The attack on the French satirical magazine Charlie Hebdo on Jan. 7 is a despicable criminal act and has rightly received worldwide condemnation from political and religious leaders, cartoonists, journalists, human rights groups and ordinary citizens. Twelve died in the attack but millions have been wounded. All of us naturally reacted to this heinous act of terrorism with horror and shock. Those, including myself, who sharply disagreed with Charlie Hebdo's editorial line also came out in support of their right to life and freedom. When the not-so-funny magazine published the cartoons of the prophet of Islam, I denounced it as a provocation and called on Muslims and people of conscience to ignore it altogether.
We are yet to know the full details of the Paris attack. But it will not be a surprise if the attackers turned out to be related to some extremist group such as al-Qaida or ISIS. Regardless, many have already linked the attack to Charlie Hebdo's irreverent and insulting treatment of Islam and Muslims - a treatment it has given to other religions and political figures with a few important exceptions. Whatever the motive, there is no justification for killing people for drawing cartoons. If these murderers claim to kill in the name of Islam or the prophet, they have only defamed Islam and betrayed the prophet.
What happens now will have important repercussions for the future of Muslims in France and Europe. The attack came at a time of rising Islamophobia. Now the xenophobic and racist groups will rally around the Paris attack to legitimate their hate discourse. The anti-Islam groups ranging from outright racists to atheists have already begun to turn this into an "I told you so" story. Richard Dawkins, the self-proclaimed godfather of "new atheism," did not surprise anyone when he singled out Islam as allegedly the only remaining religion that did not denounce violence. He tweeted: "No, all religions are NOT equally violent. Some have never been violent, some gave it up centuries ago. One religion conspicuously didn't." This darling of the anti-Muslim liberal left joins groups like the neo-Nazi PEGIDA and Le Pen's National Front in his bigotry toward Islam and Muslims. This is likely to be the dominant sentiment in these circles in the near future.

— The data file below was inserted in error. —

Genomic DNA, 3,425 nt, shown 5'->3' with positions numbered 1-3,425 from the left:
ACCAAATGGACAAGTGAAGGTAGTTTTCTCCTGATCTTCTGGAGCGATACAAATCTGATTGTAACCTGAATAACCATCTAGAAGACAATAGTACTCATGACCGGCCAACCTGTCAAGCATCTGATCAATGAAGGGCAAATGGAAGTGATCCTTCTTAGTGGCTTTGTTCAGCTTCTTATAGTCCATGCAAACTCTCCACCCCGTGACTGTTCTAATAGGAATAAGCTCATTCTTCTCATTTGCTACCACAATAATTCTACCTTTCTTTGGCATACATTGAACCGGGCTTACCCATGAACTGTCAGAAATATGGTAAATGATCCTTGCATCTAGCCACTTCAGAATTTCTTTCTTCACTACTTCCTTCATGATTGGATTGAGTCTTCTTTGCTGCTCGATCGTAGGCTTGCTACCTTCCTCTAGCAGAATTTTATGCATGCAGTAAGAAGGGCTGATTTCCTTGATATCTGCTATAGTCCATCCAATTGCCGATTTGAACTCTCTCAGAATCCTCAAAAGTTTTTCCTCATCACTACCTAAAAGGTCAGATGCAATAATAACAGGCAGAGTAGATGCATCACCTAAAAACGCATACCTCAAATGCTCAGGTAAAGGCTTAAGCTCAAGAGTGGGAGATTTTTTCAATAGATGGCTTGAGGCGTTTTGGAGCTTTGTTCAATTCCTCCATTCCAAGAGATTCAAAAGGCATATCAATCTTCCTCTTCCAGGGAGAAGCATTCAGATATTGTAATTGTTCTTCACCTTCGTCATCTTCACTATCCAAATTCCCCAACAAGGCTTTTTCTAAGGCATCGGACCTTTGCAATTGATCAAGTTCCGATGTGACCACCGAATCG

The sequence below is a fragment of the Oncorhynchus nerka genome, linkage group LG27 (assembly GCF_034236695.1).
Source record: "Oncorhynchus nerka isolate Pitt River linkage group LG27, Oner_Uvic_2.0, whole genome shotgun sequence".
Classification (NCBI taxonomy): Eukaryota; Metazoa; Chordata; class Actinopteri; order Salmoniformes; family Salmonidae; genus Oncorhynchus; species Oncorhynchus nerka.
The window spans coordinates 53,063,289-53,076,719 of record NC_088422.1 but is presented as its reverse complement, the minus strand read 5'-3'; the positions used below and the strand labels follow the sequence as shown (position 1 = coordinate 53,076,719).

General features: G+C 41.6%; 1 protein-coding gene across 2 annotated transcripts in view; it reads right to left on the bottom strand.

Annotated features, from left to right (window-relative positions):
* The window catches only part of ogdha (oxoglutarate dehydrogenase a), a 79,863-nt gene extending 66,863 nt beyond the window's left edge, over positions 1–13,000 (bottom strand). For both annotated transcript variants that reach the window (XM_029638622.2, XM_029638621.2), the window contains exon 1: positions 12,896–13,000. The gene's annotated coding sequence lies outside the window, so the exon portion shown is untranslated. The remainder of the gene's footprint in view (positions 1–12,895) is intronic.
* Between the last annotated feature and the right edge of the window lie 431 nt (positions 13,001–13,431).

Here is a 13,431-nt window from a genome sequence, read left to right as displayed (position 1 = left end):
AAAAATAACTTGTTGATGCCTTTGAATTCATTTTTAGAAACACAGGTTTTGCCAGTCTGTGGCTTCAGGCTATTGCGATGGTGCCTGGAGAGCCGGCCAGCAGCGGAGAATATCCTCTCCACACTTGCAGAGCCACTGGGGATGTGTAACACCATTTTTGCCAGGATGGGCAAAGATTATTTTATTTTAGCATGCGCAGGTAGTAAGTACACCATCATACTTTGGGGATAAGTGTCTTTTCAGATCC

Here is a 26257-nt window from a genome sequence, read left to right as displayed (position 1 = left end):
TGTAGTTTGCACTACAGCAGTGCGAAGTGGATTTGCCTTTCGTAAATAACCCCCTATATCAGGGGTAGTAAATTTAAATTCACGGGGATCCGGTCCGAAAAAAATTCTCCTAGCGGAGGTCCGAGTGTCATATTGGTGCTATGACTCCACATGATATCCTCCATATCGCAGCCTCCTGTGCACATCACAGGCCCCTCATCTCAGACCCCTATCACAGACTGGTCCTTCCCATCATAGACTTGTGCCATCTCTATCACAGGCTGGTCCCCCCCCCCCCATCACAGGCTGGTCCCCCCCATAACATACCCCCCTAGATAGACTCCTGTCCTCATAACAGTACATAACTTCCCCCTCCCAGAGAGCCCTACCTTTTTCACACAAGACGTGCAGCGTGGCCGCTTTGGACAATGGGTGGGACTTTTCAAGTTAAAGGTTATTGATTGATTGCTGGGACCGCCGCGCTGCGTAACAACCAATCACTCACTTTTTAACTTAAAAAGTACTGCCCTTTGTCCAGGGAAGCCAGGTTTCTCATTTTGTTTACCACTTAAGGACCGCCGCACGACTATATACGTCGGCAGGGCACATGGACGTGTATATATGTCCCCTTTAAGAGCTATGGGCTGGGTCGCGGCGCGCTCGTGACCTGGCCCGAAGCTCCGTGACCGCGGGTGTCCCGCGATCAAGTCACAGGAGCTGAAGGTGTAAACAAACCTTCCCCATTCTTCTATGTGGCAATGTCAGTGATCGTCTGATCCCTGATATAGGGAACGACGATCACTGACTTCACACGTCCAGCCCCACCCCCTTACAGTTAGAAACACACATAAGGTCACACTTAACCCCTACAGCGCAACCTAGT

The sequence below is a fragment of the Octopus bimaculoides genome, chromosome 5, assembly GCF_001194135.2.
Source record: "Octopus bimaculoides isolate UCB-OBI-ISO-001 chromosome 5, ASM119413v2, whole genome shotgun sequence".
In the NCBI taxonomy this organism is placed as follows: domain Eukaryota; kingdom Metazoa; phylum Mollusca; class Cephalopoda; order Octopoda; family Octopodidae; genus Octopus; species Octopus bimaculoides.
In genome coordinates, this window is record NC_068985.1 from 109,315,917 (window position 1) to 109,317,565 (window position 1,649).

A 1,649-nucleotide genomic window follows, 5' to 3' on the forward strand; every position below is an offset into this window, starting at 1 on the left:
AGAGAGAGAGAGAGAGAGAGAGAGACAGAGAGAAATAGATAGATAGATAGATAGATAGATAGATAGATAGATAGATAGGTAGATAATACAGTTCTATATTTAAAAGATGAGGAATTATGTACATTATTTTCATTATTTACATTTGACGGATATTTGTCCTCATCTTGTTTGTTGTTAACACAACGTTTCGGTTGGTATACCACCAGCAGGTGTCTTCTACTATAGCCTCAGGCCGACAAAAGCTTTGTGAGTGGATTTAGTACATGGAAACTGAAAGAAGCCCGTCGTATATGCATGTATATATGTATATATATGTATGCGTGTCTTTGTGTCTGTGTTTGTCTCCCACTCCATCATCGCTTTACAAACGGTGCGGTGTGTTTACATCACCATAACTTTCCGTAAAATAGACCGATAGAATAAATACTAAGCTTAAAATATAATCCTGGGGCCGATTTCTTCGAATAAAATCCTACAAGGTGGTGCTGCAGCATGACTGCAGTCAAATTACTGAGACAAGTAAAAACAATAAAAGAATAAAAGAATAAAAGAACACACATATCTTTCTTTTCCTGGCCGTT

This reveals a larger pattern of Islam-bashing and culturalist prejudice towards Muslims in Europe. In such incidents, Muslims are hurt twice. First, they become scapegoats and are easily turned into targets of hate and discrimination. As it happens after every terrorist act committed by people carrying a Muslim name or making an Islamic claim, Muslims are treated as usual suspects, their faith and culture presented as ground for radicalism and terrorism. Secondly, al-Qaida, ISIS, Boko Haram and similar terrorist organizations kill more Muslims than non-Muslims. While the world was dealing with the shock of the Paris attack, Boko Haram is reported to have killed hundreds of people in Baga, Nigeria. The fact that the vast majority of Muslims denounces terrorism and says "not in my name" is lost in the shallow and cynical analyses of extremism and terrorism.
The double standard on religious violence becomes striking here. According to a survey conducted by the U.S. Public Religion Research Institute after Anders Behring Breivik killed 77 people and injured more than 200 people in a killing rampage in Norway, 83 percent of Americans said that those who commit violence in the name of Christianity are not true Christians. What is troubling is that only 48 percent of the respondents said the same thing for Muslims. No matter what Muslims say or do, the majority believes that the violent ones are the true Muslims. Depending on the perpetrators, the same event takes on a very different tone.
This double standard says something important about how we are able to discern what is close to us from everything else. A believing Christian or Jew would rightly denounce terrorism committed in the name of their religion, and this will be accepted as a norm. But the same principle is not held when it comes to Muslims. This is why the culturalist stereotypes applied to Muslims were not extended to Breivik and his self-proclaimed "Christian crusade to save Europe from Islamization." Nor does anybody remember his 1500-page ideological manifesto in which he outlines his vision for the future of Europe and explains the reasons for his massacre in 2011.
Back in Paris, Ahmed Merabet, the 42-year-old policeman, was a French Muslim policeman who died defending Charlie Hebdo that constantly ridiculed his faith. So some created the hashtag #jesuisAhmed to make a point of the fact that this is not a war between Muslims and Christians or Islam and the West. But do not expect the so-called Islam experts to analyze Ahmed's ethnic and/or religious background, his youth, upbringing, family or the mosque he attended. Culturalist stereotypes are useful when you want to implicate Islam and Muslims in Europe but you conveniently avoid them when they force you to think outside the box.
This terrible tragedy should not be allowed to be used by political opportunists in Europe or the Muslim world. The position the Norwegian Government and people took after the Breivik massacre should be an example to follow for France and the rest of Europe where the Norwegians did not give in to Islamophobia in their country. Instead, this tragedy should bring people of conscience together to stand against all forms of terrorism, extremism, racism and discrimination.
About the author
Presidential spokesperson for the Republic of Turkey